Many people didn’t like Muse’s newest offering. I have to disagree. It may not be a typical Muse song but Madness is really, really good. At least to me.

[Listen here]

10 – Drunk On You – Luke Bryan

Some of its lyrics may be cheesy but Drunk On You’s hook line is gold: “I’m a little drunk on you and high on summertime.”

[Listen here]

9 – Pontoon – Little Big Town

This summer anthem has a quirky melody to it that takes some time to get used to. But once it sticks, it’s mmm, motorboatin’.

[Listen here]

8 – The A Team – Ed Sheeran

This well-written song about a crackhead is bound to hit a nerve somewhere.

[Listen here]

7 – Merry Go ‘Round – Kacey Musgraves

An extremely well-written song about life in a small town where God, family and country always have to come first, limiting your prospects and what you can be. “If you ain’t got two kids by 21, you’re probably gonna die alone. At least that’s what tradition told you.”

[Listen here]

6 – I Drive Your Truck – Lee Brice

A country song about a truck? How original. Guess again.

[Listen here]

5 – Charlie Brown – Coldplay

The third single off Mylo Xyloto is a song that makes me happy whenever I listen to it. It’s not necessarily a feel-good song, it just has this feel to it that puts it high up my top songs list.

[Listen here]

4 – Never Let Me Go – Florence + The Machine

2012 has been a good year for Florence + The Machine. They’ve had big hits with Calvin Harris remixes. But this ballad remains one of the highlights off Ceremonials and a definite highlight of 2012.

[Listen here]

3 – I Knew You Were Trouble. – Taylor Swift

This dubstep-influenced song is all over the place. In a good way. It might prove polarizing at first but you will soon find it stuck in your head, refusing to let go. Trouble, trouble, trouble.

[Listen here]

2 – Springsteen – Eric Church

A mellow song of a young love set to a backdrop of The Boss’ most famous tunes. What more can you ask for?

[Listen here]

1 – Blown Away – Carrie Underwood

I’m sure none of you expected otherwise. This song about a daughter’s vengeance is dark and mesmerizing. One of the year’s best written-songs and most multi-layered productions that give the song depth beyond the words and sound, not to mention the spot-on vocal delivery.

[Listen here]

Two Black Cadillacs (Single Review) – Carrie Underwood


Carrie Underwood’s new single, off her platinum selling album Blown Away and as a follow up to one of 2012’s biggest country hits Blown Away, is Two Black Cadillacs, a song which sets an ominous tone the moment the first note strikes.

Two black Cadillacs driving in a slow parade. Headlights shining bright in the middle of the day. One’s for his wife, the other for the woman who loved him at night, Underwood sings as a dramatic melody plays in the background. She immediately throws us into the setting of a funeral where a preacher man is saying the man being buried was a good man and his brother says he was a good friend.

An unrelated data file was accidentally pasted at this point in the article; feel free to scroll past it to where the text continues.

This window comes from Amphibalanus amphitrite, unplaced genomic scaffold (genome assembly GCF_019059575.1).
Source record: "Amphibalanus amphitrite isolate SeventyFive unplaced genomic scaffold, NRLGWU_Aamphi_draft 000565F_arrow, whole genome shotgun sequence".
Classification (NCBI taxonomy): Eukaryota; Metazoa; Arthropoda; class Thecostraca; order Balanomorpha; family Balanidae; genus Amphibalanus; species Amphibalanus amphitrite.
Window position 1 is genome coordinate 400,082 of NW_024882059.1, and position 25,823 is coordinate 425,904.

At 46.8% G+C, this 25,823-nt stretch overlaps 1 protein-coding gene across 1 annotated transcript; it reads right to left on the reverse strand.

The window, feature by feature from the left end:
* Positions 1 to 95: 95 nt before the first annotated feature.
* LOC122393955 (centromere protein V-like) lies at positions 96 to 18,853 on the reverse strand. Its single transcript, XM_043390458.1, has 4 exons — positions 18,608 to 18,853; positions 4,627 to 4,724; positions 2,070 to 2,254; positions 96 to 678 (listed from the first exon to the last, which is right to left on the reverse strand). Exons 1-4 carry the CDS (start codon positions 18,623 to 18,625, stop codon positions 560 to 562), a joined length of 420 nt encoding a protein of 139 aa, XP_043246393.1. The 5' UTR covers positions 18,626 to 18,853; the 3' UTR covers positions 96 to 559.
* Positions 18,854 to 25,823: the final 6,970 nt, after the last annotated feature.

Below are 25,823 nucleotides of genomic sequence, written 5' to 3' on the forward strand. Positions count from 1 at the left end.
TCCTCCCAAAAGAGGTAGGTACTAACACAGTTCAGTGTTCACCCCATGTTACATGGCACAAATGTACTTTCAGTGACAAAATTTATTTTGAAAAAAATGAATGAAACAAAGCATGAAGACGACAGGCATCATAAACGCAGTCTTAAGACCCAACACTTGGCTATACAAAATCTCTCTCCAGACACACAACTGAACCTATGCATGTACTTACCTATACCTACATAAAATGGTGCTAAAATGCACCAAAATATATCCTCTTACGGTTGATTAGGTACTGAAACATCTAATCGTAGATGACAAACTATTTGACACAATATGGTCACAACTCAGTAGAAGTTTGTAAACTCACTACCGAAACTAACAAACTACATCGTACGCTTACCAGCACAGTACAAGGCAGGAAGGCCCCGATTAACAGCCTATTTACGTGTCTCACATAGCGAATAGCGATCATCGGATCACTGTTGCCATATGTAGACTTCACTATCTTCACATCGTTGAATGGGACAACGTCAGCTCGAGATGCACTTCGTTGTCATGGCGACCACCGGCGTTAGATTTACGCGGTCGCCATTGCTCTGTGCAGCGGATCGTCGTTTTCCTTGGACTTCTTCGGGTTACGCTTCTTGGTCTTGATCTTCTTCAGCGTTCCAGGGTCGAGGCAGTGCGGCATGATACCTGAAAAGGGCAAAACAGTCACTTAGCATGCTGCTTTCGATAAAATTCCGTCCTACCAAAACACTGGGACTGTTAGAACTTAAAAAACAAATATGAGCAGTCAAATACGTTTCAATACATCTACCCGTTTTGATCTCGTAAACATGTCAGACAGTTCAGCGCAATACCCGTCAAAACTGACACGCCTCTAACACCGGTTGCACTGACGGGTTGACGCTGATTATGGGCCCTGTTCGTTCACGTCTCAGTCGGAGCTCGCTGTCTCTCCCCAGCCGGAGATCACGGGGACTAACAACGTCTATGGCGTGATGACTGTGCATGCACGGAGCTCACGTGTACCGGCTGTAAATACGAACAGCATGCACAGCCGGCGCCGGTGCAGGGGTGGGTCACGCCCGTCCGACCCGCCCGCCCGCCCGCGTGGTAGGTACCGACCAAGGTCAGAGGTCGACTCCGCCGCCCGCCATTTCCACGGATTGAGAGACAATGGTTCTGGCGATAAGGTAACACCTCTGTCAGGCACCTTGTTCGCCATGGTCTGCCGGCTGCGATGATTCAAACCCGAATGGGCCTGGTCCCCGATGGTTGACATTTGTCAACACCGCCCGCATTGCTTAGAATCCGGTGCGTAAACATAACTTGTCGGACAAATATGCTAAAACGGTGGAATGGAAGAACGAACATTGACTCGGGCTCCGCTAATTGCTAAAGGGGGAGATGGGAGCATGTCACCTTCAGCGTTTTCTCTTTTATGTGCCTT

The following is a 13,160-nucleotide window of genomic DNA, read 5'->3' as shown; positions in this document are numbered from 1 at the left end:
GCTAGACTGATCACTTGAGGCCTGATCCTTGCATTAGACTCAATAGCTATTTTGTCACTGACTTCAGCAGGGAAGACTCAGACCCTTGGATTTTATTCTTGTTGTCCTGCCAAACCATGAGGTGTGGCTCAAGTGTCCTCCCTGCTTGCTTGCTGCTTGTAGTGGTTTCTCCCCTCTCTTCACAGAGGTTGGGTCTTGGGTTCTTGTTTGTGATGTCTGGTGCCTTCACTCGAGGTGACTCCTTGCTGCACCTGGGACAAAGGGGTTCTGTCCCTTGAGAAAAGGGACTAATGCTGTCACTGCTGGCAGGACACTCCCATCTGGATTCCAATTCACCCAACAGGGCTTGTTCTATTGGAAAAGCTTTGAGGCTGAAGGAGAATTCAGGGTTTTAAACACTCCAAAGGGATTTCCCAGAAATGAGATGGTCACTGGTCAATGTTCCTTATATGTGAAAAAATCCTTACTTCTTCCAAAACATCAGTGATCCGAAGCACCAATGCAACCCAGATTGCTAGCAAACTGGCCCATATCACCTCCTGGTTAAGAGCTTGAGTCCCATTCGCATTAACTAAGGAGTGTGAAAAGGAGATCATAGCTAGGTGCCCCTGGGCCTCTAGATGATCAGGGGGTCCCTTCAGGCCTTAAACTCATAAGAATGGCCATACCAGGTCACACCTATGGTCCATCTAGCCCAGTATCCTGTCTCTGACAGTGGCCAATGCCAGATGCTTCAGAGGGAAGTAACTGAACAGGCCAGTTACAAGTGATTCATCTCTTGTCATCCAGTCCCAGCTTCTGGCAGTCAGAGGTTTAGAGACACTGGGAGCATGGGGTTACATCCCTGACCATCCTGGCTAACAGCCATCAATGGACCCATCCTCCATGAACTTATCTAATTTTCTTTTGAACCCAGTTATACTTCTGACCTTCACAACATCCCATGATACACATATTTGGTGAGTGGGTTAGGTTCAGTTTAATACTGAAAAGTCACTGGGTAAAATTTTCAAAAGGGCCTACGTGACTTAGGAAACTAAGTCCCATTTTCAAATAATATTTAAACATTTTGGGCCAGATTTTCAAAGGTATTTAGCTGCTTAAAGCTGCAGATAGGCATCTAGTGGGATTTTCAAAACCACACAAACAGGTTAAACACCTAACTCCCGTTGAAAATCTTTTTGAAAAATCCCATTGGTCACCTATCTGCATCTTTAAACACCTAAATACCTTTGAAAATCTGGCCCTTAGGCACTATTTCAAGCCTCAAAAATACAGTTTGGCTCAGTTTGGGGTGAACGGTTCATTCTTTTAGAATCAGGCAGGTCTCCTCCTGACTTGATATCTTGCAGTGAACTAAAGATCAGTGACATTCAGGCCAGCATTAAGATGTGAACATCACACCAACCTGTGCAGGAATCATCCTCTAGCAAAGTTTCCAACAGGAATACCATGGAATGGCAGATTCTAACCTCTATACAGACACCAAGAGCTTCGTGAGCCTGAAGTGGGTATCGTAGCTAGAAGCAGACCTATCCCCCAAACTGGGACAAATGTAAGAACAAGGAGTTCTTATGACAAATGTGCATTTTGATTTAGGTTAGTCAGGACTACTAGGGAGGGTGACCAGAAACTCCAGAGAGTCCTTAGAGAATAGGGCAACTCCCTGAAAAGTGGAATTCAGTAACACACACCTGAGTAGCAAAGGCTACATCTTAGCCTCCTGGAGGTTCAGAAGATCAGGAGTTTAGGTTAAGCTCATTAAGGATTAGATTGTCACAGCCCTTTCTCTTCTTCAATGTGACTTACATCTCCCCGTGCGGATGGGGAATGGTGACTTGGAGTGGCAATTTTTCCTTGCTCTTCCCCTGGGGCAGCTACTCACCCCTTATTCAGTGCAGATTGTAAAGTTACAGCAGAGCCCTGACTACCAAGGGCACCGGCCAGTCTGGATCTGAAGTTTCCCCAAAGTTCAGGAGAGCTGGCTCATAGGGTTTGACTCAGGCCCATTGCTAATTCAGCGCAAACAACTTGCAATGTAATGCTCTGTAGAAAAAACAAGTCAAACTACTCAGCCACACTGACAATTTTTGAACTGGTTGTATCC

But the two women in the black veils have a secret to hide. The story could very well serve to make a movie drama and Underwood delivers it effortlessly in a few minutes.

Two months ago his wife found the number on his phone, turns out he’d been lying to both of them for far too long. They decided then he’d never get away with doing this to them, Underwood lets the plot thicken. The women, taking turns in lying a rose down on the coffin and throwing dirt into the deep ground, also have a secret to hide. So they share a crimson smile and leave their secret with the man they killed, at the grave, to die with them.

Two Black Cadillacs is a hauntingly dark song by Underwood that serves as a one-two punch by the country star as she delivers her album’s most critically acclaimed tracks as back to back singles. The darkness with which her tone delivers this song would make you think she’s lived these events herself but it’s only telling of the caliber that Underwood has turned into as a performer. As she sings “bye bye” to signal the women biding farewell to the man who betrayed them both, you can feel her voice pierce through.

Two Black Cadillacs is a song where the musicians playing couldn’t stop after it was done so they kept playing and playing. Part of them jamming is found on the album track and will probably be cut with the radio edit. The song goes fifty shades deep and is Underwood’s darkest and most thought-provoking single release to date. From the haunting thumping melody that is reminiscent of a funeral march to the rich and multi-layered storytelling lyrics, Carrie Underwood delivers. Releasing a “softer” song may have been a safer bet. But Underwood is here to let her detractors know that Blown Away was just a storm warning. Bye bye, bye bye. 


Better Dig Two – The Band Perry